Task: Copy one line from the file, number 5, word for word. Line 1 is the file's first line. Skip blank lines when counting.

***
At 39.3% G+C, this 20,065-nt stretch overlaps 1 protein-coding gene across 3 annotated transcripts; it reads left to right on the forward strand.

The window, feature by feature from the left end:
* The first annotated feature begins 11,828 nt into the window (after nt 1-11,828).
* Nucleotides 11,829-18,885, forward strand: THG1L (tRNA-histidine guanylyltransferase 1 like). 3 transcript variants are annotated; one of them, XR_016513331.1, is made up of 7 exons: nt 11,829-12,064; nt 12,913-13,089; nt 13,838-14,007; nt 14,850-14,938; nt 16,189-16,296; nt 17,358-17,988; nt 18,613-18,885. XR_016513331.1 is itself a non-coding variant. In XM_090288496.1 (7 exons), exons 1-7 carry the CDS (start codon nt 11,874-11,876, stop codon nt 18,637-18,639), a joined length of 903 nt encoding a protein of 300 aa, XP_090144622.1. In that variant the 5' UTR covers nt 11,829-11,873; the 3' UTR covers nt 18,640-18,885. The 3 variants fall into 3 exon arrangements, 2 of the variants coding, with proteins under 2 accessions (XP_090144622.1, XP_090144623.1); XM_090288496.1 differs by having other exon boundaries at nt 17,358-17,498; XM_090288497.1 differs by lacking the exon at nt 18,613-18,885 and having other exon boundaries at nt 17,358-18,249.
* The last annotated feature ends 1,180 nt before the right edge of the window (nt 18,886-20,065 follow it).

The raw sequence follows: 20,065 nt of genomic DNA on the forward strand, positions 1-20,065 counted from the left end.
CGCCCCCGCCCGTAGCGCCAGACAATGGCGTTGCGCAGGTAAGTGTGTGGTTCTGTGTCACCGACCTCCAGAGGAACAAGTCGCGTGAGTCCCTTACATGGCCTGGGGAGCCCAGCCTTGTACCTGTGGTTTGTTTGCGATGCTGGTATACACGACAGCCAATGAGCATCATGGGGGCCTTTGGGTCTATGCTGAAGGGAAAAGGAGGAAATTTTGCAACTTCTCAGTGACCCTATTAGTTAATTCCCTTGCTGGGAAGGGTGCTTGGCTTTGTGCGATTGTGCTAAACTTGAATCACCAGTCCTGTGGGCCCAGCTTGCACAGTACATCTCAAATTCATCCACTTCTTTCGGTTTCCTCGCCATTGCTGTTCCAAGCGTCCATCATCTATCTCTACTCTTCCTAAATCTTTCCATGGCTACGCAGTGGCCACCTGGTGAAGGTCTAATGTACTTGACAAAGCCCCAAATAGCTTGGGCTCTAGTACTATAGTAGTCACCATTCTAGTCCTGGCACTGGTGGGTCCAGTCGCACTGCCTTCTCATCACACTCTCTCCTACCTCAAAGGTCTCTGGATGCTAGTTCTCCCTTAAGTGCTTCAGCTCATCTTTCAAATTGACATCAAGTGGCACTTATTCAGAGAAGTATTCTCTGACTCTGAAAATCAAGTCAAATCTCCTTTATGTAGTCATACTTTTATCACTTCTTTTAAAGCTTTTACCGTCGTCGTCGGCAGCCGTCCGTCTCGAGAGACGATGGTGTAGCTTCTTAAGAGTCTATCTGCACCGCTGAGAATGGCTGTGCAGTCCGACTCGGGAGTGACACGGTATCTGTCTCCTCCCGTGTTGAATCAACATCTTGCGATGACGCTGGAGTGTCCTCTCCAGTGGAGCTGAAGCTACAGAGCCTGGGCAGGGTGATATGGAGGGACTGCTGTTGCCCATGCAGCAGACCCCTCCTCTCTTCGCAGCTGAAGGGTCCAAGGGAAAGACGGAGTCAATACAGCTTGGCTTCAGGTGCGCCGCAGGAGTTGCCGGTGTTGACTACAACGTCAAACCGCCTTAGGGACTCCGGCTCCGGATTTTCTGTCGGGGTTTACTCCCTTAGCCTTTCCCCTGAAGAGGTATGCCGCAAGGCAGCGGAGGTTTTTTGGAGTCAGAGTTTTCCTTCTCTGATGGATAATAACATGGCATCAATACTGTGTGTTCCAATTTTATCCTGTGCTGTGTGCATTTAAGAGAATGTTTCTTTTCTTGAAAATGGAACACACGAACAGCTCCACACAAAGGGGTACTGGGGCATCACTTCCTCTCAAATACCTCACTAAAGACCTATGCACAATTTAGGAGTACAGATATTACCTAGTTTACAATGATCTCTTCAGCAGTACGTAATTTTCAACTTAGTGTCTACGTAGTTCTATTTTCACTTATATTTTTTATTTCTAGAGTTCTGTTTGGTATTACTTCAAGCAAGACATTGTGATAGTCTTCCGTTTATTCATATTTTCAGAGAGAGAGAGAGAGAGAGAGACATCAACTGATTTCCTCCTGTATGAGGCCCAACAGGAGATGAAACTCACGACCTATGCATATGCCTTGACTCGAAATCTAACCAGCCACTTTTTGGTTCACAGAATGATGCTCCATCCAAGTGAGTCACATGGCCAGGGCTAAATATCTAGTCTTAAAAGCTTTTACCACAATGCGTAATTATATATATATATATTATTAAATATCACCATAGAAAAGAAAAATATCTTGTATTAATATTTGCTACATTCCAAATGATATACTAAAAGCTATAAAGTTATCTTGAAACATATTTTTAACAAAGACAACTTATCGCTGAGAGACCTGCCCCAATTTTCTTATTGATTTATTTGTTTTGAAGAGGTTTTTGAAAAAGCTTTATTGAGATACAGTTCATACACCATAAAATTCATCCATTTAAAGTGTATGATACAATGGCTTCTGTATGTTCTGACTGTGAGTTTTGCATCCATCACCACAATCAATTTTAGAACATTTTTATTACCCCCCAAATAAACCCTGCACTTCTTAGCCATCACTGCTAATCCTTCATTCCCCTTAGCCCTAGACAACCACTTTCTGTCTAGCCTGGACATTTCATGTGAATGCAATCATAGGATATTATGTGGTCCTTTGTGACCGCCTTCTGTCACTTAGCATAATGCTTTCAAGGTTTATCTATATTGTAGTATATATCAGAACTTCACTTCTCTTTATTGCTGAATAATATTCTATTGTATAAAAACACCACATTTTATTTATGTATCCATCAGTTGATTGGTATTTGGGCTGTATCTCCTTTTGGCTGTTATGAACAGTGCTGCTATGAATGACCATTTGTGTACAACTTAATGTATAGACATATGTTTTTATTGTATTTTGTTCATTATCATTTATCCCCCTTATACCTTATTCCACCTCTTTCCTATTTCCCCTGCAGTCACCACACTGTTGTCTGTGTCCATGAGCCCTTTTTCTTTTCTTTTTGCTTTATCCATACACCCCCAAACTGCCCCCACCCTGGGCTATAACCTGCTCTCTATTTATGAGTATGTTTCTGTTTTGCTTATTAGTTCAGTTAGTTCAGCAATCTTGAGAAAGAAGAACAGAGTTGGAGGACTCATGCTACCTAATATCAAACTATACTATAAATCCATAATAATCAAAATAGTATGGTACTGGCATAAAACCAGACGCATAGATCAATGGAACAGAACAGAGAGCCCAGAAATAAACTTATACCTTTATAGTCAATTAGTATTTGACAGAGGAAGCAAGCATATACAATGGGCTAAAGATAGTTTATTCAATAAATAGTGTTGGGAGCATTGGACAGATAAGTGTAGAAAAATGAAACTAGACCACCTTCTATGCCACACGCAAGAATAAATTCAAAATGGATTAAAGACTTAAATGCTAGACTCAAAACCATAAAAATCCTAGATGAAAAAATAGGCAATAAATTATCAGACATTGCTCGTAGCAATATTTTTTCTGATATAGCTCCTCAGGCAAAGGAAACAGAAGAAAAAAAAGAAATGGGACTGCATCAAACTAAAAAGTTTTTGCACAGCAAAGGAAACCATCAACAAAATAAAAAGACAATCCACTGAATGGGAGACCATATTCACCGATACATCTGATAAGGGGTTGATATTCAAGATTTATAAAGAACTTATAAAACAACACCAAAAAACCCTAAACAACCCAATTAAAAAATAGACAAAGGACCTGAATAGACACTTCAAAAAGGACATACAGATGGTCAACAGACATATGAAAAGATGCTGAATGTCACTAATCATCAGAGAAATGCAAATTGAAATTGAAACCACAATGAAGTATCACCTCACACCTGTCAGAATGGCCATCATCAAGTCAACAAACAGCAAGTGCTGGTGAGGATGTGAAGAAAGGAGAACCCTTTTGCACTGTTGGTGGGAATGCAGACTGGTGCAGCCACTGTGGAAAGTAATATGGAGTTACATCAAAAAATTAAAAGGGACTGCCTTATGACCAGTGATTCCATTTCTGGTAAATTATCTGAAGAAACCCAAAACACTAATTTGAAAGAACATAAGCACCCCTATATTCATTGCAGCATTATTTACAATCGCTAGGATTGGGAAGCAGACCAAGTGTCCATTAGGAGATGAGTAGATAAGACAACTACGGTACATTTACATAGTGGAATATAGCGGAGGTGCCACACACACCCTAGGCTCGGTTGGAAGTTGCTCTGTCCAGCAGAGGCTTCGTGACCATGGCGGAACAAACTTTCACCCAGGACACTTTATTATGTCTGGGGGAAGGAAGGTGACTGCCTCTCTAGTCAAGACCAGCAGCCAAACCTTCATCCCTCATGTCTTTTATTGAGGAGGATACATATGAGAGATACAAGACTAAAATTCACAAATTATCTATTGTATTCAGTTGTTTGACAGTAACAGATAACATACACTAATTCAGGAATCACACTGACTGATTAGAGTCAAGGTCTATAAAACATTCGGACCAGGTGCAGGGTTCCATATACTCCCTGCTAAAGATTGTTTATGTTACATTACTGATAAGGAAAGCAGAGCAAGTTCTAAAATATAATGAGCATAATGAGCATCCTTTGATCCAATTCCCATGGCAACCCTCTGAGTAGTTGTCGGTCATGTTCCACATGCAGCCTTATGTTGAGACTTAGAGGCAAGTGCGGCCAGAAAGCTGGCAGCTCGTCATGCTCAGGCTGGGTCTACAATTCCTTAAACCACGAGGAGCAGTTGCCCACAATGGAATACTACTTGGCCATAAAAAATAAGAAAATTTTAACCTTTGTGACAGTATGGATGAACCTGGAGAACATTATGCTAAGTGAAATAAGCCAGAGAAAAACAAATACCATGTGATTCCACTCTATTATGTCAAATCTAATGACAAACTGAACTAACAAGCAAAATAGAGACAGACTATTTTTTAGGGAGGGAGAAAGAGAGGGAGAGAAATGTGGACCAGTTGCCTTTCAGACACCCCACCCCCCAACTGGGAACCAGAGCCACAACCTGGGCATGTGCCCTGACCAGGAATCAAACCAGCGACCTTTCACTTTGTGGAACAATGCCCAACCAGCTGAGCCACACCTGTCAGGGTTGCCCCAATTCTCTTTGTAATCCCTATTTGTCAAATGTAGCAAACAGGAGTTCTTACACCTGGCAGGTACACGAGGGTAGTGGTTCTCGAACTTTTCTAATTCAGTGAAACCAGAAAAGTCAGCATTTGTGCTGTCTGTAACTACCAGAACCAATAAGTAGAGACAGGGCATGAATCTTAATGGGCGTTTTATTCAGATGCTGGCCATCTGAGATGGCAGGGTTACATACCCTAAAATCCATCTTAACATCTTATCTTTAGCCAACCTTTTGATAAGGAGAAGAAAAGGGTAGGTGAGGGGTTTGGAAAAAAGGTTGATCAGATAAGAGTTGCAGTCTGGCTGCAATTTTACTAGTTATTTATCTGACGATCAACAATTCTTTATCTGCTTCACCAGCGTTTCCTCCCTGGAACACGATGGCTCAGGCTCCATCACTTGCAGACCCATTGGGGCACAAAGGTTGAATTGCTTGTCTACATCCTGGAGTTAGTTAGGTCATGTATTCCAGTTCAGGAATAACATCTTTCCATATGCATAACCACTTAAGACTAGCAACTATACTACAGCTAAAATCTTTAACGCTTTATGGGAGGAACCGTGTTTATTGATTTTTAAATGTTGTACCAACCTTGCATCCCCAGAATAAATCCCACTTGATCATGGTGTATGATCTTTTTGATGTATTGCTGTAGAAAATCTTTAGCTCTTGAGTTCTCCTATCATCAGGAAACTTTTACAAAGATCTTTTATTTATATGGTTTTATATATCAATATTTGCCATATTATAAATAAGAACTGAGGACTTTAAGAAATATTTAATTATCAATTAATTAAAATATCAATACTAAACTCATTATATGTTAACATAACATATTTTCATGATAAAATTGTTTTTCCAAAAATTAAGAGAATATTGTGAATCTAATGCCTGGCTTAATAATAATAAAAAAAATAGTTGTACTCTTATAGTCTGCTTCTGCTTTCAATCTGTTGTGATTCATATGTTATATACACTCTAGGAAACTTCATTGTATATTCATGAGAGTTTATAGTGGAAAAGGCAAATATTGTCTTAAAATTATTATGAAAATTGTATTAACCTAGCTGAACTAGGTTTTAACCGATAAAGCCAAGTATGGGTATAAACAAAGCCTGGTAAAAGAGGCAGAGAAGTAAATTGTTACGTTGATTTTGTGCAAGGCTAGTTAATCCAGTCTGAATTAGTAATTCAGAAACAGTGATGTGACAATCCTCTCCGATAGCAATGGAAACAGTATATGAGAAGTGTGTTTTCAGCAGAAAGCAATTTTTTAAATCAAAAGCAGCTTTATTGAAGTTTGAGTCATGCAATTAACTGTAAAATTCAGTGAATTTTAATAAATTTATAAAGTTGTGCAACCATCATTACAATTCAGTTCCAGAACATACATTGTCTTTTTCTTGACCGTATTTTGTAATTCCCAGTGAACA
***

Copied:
* The last annotated feature ends 1,180 nt before the right edge of the window (nt 18,886-20,065 follow it).